2048 — Tao of DAO (A Decentralised World)
It’s easy to forget how much the world has changed over past few decades. Thirty years ago our legislative and financial models were unsustainable, and heading towards a global economic and social crisis. In the early 2020’s decision-making within companies began to pass from humans to machines, slashing costs and boosting revenues. Margins soared for the companies that were able to deploy these technologies, and the financial markets fed them ever-cheaper capital. The handful of companies who got there first — known as the Horsemen — became dominant, hoovering up consumers and talent. Any company that threatened the Horsemen was either assimilated or crushed. Resistance was futile.
Driven by the blind belief that a country’s success was determined by GDP growth, the global economy was an accelerating car with no one at the wheel. Corporate profits fueled the inflation and as the Horsemen became more powerful than the governments that supposedly regulated them, unprecedented levels of wealth concentrated in the hands of a few individuals. Whilst governments discussed UBI (Universal Basic Income) and other potential solutions, the Horsemen drew up plans to pacify the masses with “dopamine regulation”, using virtual reality and social gaming. Despite pressure to break-up these monopolies it was impossible to regulate the Horsemen; they held all the cards. The only solution was to change the rules of the game. How do you compete with a company that doesn’t need to make a profit? You have to remove the need for a company.
Prior to 2020 if you wanted to create a product then you had to form a company to employ people and manage the financial transactions. The misguided perceived pinnacle of entrepreneurial success was to raise as much investment as possible then “grow, grow, grow”. Exiting was glorified in the media, creating entrepreneurial celebrities who enjoyed their wealth and status, and who millions yearned to mimic. Institutional investors continued to benefit from the destructive economic machine, and although governments took a cut of the transactions, the mechanism for sharing the benefits was enfeebled as corporates and investors found ever more efficient ways to avoid paying taxes.
We will never know where all this would have ended without the intervention of a few visionaries who dared to imagine a planet without borders, the death of corporations, and the dissolution of countries. The solution was never going to come from governments; it had to come from the people, like an anti-virus spreading through its host. Ironically, it was the same technologies that gave the Horsemen dominance that eventually destroyed them. Blockchain technology gave the world a trusted data platform, and AI provided the means to collaborate without friction.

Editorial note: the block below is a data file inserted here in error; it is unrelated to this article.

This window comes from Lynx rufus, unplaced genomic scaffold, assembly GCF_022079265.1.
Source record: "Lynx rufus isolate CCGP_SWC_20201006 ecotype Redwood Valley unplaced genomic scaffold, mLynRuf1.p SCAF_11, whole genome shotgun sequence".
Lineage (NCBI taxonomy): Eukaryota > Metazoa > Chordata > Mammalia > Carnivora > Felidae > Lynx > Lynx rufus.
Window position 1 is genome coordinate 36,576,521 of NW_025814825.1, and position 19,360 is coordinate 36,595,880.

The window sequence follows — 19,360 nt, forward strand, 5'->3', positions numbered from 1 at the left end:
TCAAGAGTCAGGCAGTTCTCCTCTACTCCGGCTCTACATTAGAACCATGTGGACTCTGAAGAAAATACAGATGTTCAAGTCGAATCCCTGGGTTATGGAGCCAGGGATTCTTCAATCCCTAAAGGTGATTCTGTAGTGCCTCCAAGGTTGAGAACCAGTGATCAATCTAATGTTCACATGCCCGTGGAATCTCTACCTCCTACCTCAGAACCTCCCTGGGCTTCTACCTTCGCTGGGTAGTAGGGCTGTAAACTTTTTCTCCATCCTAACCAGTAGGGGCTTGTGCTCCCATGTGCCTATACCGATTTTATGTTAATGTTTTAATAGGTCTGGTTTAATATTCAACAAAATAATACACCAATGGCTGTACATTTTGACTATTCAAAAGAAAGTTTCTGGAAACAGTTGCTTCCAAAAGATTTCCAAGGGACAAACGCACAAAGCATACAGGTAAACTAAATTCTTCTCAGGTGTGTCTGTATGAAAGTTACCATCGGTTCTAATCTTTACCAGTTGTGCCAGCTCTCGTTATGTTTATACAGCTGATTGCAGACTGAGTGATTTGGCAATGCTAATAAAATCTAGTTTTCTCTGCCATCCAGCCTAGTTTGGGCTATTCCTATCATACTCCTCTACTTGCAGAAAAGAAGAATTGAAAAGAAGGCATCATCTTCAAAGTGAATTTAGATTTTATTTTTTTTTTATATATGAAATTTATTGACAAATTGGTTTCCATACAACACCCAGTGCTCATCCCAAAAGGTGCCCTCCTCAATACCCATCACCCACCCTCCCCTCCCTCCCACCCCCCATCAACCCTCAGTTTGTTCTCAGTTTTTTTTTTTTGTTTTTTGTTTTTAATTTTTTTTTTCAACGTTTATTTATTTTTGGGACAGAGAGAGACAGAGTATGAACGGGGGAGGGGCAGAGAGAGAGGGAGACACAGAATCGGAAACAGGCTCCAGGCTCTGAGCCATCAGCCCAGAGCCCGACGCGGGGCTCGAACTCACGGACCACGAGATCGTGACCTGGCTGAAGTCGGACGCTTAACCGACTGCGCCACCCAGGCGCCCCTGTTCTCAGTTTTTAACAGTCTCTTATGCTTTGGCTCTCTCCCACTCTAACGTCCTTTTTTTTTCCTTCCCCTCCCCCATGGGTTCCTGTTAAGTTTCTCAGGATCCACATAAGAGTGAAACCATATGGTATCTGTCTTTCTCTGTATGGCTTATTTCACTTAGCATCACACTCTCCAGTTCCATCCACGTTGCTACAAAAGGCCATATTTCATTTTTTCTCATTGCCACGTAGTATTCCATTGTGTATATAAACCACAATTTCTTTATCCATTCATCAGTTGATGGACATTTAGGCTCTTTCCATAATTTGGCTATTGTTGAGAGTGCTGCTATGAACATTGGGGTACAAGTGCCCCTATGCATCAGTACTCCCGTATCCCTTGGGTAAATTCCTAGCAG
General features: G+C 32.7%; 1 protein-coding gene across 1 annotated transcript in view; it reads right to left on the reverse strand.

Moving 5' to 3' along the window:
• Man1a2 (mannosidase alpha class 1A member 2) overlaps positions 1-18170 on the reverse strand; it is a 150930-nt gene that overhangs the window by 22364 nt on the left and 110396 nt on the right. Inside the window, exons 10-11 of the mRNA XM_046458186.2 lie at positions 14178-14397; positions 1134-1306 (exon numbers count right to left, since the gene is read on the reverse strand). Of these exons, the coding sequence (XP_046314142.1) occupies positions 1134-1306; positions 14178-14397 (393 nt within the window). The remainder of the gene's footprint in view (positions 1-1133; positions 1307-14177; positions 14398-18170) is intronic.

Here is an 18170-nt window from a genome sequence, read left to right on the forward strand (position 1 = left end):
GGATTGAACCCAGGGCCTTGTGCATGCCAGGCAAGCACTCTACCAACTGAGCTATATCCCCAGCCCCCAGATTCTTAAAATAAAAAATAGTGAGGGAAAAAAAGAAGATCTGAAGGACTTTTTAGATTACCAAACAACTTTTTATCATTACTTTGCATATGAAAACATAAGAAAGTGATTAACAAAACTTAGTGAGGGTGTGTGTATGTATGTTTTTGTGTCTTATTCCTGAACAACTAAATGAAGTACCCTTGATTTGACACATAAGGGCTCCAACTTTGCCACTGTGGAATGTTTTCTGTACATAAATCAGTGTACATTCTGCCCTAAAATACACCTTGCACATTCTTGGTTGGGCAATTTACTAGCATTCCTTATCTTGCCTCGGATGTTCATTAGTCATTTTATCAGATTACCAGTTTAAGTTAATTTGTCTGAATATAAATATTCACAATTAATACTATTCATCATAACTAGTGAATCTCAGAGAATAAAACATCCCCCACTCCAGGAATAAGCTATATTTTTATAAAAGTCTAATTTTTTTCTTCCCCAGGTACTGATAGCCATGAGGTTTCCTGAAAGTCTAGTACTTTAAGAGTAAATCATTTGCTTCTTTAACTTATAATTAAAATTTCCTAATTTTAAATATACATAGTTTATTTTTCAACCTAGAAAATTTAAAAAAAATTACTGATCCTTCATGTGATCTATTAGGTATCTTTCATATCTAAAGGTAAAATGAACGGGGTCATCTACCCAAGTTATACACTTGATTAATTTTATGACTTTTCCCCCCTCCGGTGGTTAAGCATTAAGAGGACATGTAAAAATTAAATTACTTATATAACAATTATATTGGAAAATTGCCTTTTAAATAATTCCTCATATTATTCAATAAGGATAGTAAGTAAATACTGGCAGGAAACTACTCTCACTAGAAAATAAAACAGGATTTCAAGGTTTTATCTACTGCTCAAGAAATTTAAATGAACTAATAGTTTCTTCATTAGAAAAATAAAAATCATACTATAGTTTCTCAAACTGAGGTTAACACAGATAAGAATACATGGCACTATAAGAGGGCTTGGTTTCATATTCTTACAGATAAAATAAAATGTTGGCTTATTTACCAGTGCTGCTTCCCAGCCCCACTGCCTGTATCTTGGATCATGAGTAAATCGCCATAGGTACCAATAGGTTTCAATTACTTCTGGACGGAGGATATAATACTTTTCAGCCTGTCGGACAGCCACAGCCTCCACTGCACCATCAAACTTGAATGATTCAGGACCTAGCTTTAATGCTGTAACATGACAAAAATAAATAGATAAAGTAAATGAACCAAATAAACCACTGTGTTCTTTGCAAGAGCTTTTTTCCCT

In hindsight, the solution was obvious: create a system — a DAO (Decentralised Autonomous Organisation) — that allowed for truly decentralised and distributed decisions and actions. The visionaries imagined a world whereby anyone could boot up a project by launching a DAO that enabled contributions from anywhere in the world. Communications technology enabled frictionless on- and off-boarding of distributed contributors to a DAO’s open projects.
It was similar to the open-source movement, but in this new paradigm, anyone — software engineers, designers, marketers, accountants and even strategists — could rally around an idea and contribute to its development. Work wasn’t provided for free or kudos, as in the open-source model: instead, fiscal remuneration was determined by the quantity and quality of the contribution. This meant that anyone could contribute to a project, even just for a few hours, and they would be rewarded fairly for their work.
As people worked on these open projects, the DAO captured their contribution on a public blockchain. These contributions accumulated to form a reputation that determined the rate of remuneration on future projects. People developed different rates for different skills, and the rate evolved dynamically over time. You would be paid a different rate for marketing work than for software development, depending on your relative skill in each.
Many of these open projects used digital tokens as their economic model. As we moved beyond 2020 a Cambrian explosion of funding models appeared, such as ICOs (initial coin offerings) and other types of token sales. Selling tokens gave open projects the capital to get started. Although it took over two decades, by reducing the waste and friction we reached a point whereby new innovations helped ensure that everyone’s basic needs were met. Giving everyone seamless access to healthcare, nutrition and education meant that people had the freedom to create and contribute to open projects without the need for initial funding.